If you want a Porsche (or a Lamborghini) buy it. Most of us can't afford to. Luxury items are not a growth market in a stalled economy where the middle class is disappearing. I don't own a smartphone of any type. But when price competition makes it affordable to do so, it won't be an iPhone.

  3. Sorry to correct you, but Open Source is not the least bit the same as Public Domain. There is a patent applied to all true Open Source software called the General Public License (GPL, GPL 2), and the Lesser General Public License (LGPL). There are a few others that are used much less. But, the GPL has been tested in Court, and come out victorious over those who have tried to violate the License. These licenses may be read at: http://opensource.org/licenses/ The gist of the GPL is that anyone may download the source code, and modify it if they please, and use it; but, all modifications must be made available to the general public without cost so that they can see for themselves if anything nasty has been incorporated. Also, every contributor to a piece of code "owns" that section of code, and the credit in the comments of the source code must be preserved. There's more. Please read it. It's one of the most wonderful and successful models for cooperation ever written. Just as Linus Torvalds, the creator of the Linux Kernel.

  4. Until Android can protect against all the viruses that are devastating but don't seem to plague apple products, I can't take Android seriously.

  5. Sorry to correct you, but GPL is a license, not a patent, and it is based on copyright law, not patent law. Anyway, Stephan Kinsella explains why the creative commons license is better than the GPL at mitigating the disastrous effects of copyright law which is just as bad as patent law. Google him.

  6. I used to have lots of respect for your opinion, Gary. This causes me to question your judgment. Apple creates a total environment where you are protected from viruses and other problems. iOS is seriously secure, unlike Android. Apple quality is worth paying for. Intellectual property rights are real rights. Calling patents "temporary monopolies" is really goofy.

  7. Opinions are like assholes-everybody's got one.

  8. LiberalsRCommies says:

    As an inventor I object to this article. The only thing that stops wealthy people from ruining this country is the patent office. As it is Big companies try their best to take someone else's idea and profit from it. Some are ethical most are not. To say that patents are not part of the free market is absurd. They are the hallmark of it. Picture America in a sea of Chinese knock offs. Get the picture? Its already bad and the only thing that keeps those cheaply made knock offs from taking over is the patent office. I dont think Gary North has ever invented anything. Next time try interviewing some from the opposite side of your slanted argument.

  9. You are missing the point. Chevy and Toyota are not Open Source. His point is that the patent/lawyer free technology will win because of lowering of price and competition among developers to make better products.

  10. Stop believing the FUD. Android "viruses" are virtually non-existent. To get one on your phone, you have to voluntarily take several steps (which you will be warned about) that allow a virus in.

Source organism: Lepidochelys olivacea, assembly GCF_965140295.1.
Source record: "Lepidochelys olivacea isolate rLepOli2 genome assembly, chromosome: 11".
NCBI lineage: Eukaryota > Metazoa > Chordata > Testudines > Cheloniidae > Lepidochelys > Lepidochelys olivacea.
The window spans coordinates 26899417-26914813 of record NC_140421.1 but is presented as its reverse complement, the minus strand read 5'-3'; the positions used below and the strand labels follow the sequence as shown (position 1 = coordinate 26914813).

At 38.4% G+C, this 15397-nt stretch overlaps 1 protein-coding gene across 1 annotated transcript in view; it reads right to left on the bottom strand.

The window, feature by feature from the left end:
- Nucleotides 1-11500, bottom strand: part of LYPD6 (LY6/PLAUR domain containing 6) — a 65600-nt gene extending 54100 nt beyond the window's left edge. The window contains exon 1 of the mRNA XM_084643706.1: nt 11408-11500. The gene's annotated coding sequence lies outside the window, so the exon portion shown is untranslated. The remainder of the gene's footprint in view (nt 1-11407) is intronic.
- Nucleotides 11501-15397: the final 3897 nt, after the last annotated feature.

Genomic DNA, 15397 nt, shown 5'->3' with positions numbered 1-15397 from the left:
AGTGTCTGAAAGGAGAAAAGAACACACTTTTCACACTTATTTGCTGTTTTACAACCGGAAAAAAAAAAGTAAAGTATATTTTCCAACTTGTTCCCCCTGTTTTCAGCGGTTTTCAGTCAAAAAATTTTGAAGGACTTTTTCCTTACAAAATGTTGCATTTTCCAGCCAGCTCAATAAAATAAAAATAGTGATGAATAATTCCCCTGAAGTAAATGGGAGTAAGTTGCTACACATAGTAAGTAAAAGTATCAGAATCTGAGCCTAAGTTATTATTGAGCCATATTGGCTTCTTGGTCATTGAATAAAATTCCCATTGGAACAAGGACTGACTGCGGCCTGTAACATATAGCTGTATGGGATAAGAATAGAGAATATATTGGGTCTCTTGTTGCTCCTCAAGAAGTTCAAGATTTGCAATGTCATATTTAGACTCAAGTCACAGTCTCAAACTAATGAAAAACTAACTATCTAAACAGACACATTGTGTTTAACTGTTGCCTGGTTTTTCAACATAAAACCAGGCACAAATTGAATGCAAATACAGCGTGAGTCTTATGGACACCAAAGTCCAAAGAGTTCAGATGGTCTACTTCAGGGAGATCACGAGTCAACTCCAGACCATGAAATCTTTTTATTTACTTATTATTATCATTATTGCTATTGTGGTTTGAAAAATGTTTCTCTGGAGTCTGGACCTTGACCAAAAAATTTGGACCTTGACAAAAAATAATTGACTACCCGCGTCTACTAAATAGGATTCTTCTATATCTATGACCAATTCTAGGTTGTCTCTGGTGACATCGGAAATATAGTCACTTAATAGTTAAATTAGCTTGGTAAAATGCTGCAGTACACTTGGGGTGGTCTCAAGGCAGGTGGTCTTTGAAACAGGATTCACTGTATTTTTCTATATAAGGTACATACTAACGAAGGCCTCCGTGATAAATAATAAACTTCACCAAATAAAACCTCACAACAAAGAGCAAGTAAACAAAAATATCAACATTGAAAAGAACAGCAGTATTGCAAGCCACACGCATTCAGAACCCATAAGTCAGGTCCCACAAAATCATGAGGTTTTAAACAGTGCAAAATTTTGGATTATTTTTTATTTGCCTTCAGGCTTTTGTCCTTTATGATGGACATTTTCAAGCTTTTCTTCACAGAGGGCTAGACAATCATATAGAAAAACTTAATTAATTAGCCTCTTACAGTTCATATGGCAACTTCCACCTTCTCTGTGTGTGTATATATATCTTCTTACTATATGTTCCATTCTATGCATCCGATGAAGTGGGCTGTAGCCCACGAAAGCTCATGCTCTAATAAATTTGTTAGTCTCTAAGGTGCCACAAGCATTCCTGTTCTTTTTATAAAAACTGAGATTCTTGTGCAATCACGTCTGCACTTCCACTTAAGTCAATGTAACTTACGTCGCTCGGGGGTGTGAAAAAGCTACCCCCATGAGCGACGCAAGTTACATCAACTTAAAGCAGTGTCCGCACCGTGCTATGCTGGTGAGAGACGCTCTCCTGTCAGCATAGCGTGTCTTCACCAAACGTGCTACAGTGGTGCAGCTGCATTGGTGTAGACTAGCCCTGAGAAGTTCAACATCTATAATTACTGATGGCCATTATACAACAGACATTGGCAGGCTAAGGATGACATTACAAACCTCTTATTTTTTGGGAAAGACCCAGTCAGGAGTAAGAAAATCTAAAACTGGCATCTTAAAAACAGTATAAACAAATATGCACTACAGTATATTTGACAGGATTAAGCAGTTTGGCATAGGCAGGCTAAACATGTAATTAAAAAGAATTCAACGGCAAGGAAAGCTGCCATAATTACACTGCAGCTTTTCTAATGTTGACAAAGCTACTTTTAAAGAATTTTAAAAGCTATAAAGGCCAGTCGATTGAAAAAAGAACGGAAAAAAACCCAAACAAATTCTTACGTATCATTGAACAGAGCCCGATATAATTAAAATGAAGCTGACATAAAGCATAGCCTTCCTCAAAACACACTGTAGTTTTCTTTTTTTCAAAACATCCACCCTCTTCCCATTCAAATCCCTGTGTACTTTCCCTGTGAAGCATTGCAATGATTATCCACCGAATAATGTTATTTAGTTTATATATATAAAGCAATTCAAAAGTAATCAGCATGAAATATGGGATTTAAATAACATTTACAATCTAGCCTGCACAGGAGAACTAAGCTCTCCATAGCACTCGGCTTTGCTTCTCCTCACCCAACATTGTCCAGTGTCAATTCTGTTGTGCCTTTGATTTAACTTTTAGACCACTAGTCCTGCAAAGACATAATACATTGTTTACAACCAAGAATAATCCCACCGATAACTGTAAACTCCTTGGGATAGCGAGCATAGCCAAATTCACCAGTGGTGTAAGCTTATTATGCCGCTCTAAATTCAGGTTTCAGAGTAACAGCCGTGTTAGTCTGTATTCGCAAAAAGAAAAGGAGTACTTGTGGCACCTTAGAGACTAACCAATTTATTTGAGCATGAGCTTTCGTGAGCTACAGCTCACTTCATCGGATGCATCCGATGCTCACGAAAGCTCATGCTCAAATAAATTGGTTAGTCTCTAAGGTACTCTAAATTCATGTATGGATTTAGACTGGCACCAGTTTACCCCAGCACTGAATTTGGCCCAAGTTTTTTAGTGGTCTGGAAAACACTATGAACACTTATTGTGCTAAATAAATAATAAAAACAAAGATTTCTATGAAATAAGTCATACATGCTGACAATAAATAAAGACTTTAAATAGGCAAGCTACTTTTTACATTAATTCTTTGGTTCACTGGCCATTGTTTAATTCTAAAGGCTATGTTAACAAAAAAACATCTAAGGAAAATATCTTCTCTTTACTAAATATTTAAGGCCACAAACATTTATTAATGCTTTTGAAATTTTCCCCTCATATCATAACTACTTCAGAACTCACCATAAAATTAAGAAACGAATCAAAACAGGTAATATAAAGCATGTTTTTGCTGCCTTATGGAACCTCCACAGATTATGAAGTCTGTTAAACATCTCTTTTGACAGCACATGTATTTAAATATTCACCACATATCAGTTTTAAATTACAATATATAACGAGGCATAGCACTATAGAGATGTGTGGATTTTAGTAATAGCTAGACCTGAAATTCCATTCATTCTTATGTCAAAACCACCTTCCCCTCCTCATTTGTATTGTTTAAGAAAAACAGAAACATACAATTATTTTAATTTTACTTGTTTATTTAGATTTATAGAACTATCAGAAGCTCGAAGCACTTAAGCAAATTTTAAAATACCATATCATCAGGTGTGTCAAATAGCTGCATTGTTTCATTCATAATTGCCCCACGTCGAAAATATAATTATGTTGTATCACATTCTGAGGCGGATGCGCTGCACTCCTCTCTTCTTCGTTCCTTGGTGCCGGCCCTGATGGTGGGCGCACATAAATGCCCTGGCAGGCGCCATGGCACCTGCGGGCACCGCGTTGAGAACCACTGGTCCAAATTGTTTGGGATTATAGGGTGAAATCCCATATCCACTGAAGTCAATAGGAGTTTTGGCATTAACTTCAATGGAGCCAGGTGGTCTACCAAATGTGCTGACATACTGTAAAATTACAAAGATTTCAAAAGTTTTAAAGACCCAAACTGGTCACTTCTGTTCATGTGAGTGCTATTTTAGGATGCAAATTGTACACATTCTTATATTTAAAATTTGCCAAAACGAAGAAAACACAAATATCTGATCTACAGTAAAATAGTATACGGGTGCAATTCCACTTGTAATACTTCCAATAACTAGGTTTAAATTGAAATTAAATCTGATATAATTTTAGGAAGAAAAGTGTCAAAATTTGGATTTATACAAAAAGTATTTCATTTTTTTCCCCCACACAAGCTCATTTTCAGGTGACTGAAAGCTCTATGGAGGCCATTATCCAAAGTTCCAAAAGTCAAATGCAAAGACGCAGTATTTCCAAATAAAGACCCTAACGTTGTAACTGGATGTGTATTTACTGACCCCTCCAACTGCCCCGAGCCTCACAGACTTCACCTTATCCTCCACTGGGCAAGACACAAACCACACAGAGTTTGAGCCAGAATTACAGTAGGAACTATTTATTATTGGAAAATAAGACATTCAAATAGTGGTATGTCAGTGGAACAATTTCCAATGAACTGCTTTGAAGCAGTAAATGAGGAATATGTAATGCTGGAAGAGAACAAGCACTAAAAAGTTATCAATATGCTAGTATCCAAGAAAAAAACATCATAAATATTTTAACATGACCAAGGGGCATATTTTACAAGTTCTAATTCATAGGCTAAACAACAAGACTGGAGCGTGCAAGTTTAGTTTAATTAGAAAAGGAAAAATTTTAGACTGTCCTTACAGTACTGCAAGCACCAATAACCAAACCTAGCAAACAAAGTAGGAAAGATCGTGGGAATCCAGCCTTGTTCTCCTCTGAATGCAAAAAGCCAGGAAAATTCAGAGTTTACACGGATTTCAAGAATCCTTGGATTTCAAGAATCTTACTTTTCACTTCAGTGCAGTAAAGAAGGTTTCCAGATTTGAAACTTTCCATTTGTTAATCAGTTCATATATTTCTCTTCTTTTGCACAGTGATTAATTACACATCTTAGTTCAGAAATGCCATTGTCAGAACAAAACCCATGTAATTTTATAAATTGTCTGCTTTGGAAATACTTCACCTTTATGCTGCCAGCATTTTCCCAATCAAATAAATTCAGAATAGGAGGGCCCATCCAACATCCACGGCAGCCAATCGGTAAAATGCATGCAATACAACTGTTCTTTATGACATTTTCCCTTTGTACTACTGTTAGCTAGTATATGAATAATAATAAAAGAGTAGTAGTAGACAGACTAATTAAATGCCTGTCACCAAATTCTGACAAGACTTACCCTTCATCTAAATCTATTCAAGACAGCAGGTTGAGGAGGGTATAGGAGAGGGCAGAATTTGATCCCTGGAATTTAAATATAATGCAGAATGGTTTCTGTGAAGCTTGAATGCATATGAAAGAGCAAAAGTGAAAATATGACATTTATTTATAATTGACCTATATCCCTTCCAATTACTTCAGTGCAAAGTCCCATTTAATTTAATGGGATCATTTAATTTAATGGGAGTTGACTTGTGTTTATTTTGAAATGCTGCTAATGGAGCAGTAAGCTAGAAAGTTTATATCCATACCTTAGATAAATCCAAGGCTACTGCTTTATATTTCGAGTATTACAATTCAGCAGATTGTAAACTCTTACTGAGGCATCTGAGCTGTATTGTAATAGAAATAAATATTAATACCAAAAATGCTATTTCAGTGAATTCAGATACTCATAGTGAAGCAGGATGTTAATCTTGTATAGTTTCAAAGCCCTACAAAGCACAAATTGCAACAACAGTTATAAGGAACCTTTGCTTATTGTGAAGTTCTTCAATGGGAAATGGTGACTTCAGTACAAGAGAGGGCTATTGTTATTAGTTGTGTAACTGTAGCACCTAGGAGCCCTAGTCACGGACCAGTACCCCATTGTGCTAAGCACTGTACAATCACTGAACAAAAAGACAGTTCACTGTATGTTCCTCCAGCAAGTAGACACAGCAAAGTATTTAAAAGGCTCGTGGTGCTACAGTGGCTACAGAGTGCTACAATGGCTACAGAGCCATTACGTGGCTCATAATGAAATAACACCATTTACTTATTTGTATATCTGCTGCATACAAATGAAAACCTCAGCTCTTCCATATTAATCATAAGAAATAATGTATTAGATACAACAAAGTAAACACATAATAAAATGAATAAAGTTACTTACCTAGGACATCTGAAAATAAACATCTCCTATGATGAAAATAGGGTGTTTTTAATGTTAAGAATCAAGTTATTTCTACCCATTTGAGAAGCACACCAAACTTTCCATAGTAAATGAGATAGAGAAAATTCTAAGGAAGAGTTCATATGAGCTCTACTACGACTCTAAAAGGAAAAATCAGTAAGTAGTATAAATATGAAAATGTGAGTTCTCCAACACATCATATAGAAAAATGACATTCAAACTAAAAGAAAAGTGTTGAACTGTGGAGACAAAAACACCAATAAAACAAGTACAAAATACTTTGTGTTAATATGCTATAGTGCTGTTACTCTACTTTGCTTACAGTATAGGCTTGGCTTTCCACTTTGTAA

I worked for several years as Level 3 Tech Support for a major US carrier. I was an Android expert. Not ONCE did I encounter a virus. None of the people I worked with did, either. Android viruses weren't even something we were trained on, or that we ever discussed. Because we just didn't see them.

  11. LOL see my above post. Stop believing the FUD about Android viruses.

  12. You miss my point. They are not winning. Price isn't a factor. Apple doesn't compete in the area where Android is strong and Android loses to Apple in the area where they do compete. Apple has stated plainly that they don't and won't compete in the under $500 market. That is the only place that Android holds an edge.

  13. I've always bought Macintosh computers (and paid the hefty premium) since the 1980s, because I used those to make money.

    However, smartphones & especially tablets are primarily consumption devices, not normally used for productive purposes.

    Considering those functions that are used for productive purposes, there's little difference between Apple & Android phone/email/voicemail apps, except for the price of the hardware you're using.

  14. Cliffystones says:

    I have yet to see where Apple products are in anyway "better" than those of their competitors. Their stuff is manufactured in the same slave-labor camps that the rest of the Chinese companies use. The only difference I see with Apple is folke who believe their product is somehow better simply because it costs more. Oh! and folks who buy "Apple" to look cool. My $50 MP3 player works just as well as a $300 IPod, but alas, no cool factor.

  15. If you can stand a Windows interface on your phone, go for it. Sadly, I gave in to the hype & traded my iPhone for a samsung droid. I hate it! On my iPhone, I could control what was running on my phone. The current abomination of a phone has so much crap running on it (that cannot be shut down) that my battery is constantly drained. It refers to itself as my "life companion". Can't wait to turn it into a doorstop when I get another iPhone!